The OECD released today its latest study on wage income taxation across its member countries. This allows to put some perspective on the level of taxes. For example, those complaining that taxes are too high in the US, are they right?
As for other studies, the OECD operates by building a particular type of household (say, single, male, average income), and then asks member countries to report what this household would pay in taxes as well social security taxes (including the share paid by employers). While the report focuses on changes of tax rates over the last years (no surprise, taxes went down for high incomes in the US, but not for the others).
The analysis of average rates reserves some surprises. For example, tax rates in Canada are only 1.3 %points higher than the US for a single worker and 1.8%points for a single earning couple with two children. This includes social security contributions. This adds up to a 55.5% average tax rate for the average single worker in Belgium, or a negative -1.1% for a married single earner with two children in Ireland. The disparity is immense.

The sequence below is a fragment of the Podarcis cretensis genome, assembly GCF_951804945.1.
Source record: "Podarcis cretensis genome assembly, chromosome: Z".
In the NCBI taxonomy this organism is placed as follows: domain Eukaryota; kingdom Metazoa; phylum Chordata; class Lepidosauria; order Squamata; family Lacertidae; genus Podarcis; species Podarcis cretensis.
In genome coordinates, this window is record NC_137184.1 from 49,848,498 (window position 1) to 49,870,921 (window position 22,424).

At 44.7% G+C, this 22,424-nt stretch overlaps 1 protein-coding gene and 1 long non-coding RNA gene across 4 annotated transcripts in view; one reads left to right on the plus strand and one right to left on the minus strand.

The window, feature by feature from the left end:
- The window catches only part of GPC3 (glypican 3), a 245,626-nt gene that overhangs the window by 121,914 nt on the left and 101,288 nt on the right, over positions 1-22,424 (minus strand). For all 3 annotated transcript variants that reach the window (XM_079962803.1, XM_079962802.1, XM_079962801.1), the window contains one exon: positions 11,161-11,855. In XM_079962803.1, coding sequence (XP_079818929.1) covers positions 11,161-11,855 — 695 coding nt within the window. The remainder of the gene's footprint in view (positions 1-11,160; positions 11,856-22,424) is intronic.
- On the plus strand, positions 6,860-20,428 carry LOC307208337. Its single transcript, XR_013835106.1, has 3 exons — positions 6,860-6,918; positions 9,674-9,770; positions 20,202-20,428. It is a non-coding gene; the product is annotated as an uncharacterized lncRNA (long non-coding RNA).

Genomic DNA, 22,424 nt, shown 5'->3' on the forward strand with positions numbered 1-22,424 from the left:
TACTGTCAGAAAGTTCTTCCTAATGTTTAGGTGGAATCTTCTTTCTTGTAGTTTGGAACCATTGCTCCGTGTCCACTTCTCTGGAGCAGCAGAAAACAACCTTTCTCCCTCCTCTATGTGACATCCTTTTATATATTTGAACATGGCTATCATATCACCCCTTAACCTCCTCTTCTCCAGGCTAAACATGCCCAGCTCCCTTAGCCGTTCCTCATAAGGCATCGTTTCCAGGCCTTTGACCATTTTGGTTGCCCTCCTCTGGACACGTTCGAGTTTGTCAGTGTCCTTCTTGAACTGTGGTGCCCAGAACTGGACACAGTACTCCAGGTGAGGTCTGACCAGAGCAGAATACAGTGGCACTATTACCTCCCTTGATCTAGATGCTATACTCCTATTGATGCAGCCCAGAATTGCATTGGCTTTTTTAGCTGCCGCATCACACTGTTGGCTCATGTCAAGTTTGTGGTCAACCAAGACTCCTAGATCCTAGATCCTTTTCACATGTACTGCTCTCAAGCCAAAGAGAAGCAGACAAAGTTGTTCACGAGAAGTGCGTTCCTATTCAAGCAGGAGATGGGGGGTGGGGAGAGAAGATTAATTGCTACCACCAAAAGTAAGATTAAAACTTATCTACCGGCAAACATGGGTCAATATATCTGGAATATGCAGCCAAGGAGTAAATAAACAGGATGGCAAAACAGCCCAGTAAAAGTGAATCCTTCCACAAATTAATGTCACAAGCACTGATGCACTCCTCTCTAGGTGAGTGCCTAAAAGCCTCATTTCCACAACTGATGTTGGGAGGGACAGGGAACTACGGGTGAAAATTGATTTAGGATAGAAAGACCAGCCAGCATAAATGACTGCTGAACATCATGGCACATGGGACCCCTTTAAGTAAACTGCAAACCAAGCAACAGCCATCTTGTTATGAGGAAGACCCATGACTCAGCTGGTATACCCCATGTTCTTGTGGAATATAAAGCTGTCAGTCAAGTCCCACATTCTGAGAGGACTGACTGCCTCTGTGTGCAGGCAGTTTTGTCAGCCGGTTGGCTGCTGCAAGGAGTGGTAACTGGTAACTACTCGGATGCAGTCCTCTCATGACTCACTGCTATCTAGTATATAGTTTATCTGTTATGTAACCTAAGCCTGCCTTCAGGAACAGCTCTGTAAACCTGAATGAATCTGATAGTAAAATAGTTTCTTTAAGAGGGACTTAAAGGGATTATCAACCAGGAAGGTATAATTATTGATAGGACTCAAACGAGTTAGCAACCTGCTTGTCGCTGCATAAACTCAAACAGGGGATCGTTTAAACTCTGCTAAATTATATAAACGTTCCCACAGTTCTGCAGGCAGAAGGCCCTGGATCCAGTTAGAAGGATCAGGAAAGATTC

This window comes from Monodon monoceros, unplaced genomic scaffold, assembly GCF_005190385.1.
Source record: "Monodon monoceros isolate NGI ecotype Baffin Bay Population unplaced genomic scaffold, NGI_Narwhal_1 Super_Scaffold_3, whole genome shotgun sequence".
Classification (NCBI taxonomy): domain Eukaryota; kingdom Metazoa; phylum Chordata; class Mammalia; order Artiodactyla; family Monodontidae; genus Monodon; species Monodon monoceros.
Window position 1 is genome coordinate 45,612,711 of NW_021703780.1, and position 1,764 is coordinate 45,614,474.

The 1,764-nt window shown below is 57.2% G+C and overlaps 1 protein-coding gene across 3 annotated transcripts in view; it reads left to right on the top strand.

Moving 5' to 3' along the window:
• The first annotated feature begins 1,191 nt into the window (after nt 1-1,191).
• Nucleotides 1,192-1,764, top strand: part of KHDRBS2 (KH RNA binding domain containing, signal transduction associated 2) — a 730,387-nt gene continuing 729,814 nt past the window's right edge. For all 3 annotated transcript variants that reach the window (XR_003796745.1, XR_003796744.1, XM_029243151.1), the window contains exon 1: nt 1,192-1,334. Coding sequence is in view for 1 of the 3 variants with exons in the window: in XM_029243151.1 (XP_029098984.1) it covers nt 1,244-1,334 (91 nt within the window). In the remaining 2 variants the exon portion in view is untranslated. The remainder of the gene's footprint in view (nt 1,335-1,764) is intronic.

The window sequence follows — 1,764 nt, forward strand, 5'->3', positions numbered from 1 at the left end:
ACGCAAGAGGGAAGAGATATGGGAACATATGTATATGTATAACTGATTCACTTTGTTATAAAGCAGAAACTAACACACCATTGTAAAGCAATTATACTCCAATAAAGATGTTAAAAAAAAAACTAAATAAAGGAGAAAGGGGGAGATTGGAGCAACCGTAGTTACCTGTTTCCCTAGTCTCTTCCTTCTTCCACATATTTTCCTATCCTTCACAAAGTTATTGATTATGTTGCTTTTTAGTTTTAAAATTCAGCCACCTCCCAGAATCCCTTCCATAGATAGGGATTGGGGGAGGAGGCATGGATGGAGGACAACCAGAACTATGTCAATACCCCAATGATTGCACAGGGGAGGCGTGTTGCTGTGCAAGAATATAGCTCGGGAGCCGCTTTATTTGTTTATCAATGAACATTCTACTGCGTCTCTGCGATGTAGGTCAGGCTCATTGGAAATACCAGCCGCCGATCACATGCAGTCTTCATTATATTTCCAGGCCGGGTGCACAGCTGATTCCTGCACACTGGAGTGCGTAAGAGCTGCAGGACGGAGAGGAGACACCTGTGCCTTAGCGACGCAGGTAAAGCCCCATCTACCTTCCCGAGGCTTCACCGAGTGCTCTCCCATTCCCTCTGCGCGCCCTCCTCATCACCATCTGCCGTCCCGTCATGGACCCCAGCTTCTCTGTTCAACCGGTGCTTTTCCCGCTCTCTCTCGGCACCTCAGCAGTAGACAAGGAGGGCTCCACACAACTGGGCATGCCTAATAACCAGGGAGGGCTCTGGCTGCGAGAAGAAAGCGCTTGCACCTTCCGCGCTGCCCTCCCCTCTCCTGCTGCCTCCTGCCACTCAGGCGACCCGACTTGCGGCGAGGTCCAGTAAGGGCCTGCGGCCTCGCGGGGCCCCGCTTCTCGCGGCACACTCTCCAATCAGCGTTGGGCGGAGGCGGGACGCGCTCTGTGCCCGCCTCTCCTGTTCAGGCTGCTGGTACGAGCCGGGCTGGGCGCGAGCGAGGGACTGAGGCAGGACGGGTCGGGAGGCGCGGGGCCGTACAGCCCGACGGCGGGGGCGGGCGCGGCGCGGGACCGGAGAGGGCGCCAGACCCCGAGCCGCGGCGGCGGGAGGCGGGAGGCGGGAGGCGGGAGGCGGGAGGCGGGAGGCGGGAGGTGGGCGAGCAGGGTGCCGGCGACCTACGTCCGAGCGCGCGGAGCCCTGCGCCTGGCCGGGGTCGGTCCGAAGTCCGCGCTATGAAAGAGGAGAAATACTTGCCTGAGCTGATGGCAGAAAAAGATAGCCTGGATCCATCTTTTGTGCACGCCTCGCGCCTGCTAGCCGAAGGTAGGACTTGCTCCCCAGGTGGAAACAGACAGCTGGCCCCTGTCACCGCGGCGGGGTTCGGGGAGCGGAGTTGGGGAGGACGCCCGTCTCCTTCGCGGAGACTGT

One disadvantage of this data is that it does not give a complete picture, as it focuses on particular scenarios. One way to look at a more complete picture is with the work of Mendoza, Razin and Tesar (update on Mendoza's home page). It shows for example effective labor income tax rates that are much higher in Canada than in the US. They use national accounts and government income statistics, thus bypassing the distribution of taxes that the OECD may be able to look at. However, they have a better picture of overall taxes.